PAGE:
KnifeCrime2

The "temperature" of knife crime headlines

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A key WikiTribune question to London Mayor Sadiq Khan was about knife crime. As he says, “The causes of violent crime are extremely complex” and the solutions, therefore are not easy. A series of articles in the Guardian by Gary Younge shows this complexity in careful detail and his research shows that of the many popular solutions ( such as “lock-em up”, “stop-and-search”, “more bobbies on the beat”, “more youth interventions”, “follow the Scotland example”) some are of little value and others will take the sort of long-term commitment that it is hard for societies to agree to.

It would be easier to reach a consensus if difficult topics were discussed with some degree of cool analysis. It is a commonplace that politicians have to respond to heated demands from the tabloid press. So an interesting question is how heated these demands really are.

Here is one attempt at an analysis. The phrase “knife crime” was entered into LexisNexis, with responses limited to headlines in UK newspapers for the last year. The results were downloaded into Excel, obvious duplicates were removed, leading to 500 headlines. Newspapers were sorted into major groups (so “Mail” contains headlines from the Daily Mail and also the Mail Online) and groups with small numbers of relevant headlines (Star and Sun) were omitted from the analysis.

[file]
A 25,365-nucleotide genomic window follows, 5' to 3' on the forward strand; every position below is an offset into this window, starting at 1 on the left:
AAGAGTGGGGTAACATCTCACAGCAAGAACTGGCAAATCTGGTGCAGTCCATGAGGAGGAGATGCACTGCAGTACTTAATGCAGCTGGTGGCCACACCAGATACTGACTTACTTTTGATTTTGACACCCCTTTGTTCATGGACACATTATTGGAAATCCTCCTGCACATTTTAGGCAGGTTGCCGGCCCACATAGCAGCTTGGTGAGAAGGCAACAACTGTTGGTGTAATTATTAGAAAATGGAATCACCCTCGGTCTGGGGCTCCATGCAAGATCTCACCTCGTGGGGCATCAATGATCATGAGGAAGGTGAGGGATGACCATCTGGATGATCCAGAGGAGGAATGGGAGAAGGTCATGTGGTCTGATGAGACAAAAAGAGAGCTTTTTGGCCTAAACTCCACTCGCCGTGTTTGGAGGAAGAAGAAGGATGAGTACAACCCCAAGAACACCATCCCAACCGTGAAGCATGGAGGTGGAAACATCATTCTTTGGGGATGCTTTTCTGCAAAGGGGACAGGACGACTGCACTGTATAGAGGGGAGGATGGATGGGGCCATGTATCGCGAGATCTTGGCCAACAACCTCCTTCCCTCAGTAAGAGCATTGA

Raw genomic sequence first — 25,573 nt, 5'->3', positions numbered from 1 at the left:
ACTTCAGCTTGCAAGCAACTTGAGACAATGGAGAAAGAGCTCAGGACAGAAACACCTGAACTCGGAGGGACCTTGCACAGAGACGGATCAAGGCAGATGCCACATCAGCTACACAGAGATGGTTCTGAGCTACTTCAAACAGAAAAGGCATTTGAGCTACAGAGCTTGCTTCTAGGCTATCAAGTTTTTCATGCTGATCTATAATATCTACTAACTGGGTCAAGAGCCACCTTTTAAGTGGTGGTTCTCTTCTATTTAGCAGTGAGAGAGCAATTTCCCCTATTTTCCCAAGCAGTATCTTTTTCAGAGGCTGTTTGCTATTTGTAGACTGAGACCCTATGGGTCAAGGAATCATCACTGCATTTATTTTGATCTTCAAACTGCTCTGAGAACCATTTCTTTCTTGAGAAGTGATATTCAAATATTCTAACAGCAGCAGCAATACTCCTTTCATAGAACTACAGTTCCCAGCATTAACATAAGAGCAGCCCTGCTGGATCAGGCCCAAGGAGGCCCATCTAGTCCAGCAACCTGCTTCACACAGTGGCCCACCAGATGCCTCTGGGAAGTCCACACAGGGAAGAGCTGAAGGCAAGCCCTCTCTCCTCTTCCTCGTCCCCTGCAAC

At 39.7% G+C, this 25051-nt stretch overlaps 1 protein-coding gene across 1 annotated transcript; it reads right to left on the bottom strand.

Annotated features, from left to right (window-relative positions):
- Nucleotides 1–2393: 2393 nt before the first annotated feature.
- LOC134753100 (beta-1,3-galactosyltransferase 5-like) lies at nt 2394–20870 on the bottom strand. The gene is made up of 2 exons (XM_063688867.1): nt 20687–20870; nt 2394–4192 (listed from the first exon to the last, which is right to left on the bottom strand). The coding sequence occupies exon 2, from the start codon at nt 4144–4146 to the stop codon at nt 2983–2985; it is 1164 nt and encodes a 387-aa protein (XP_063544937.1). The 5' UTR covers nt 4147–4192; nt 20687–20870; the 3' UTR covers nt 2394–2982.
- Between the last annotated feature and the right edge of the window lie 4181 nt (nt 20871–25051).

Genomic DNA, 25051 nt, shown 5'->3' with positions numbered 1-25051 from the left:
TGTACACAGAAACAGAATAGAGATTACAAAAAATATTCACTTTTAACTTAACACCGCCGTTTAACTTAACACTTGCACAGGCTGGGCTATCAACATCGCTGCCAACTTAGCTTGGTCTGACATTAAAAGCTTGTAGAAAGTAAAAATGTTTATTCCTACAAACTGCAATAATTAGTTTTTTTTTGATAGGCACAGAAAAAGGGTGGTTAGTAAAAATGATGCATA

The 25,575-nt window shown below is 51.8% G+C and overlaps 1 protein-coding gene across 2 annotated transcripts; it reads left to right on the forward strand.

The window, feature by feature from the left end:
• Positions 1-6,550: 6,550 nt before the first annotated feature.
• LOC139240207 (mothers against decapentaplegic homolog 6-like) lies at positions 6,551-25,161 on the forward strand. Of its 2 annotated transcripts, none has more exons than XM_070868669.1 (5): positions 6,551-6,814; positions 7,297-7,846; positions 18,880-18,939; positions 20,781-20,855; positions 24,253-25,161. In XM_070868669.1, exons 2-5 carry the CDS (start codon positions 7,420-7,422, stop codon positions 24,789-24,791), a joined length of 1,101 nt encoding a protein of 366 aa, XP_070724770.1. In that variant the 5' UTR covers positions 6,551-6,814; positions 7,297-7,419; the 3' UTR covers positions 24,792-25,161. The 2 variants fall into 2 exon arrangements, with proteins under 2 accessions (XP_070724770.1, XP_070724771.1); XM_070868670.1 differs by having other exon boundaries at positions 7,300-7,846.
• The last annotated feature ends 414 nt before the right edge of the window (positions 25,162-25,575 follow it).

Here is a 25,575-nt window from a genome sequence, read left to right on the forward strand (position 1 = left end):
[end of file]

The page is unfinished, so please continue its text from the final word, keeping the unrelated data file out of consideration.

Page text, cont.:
Headlines were then graded in terms of their “temperature”, from 1 which is ice-cold factual to 5 which contains BLAZING capitals and EMOTIONAL TERMS. The gradings are subjective. The dataset is available on request if others would like to attempt a more objective analysis. An additional piece of data is how often each paper contained a headline containing “knife crime”: Express 93; Mirror 82; Independent 70; Mail 70; Telegraph 66; Guardian 50; Times 27.

The “temperature” of articles is shown per newspaper, colour-coded from icy to flaming. The Guardian has a large % of “icy” articles while the Express chooses “hotter” headlines

Readers can draw their own conclusions about the nature of the knife crime debate within the UK media.

 

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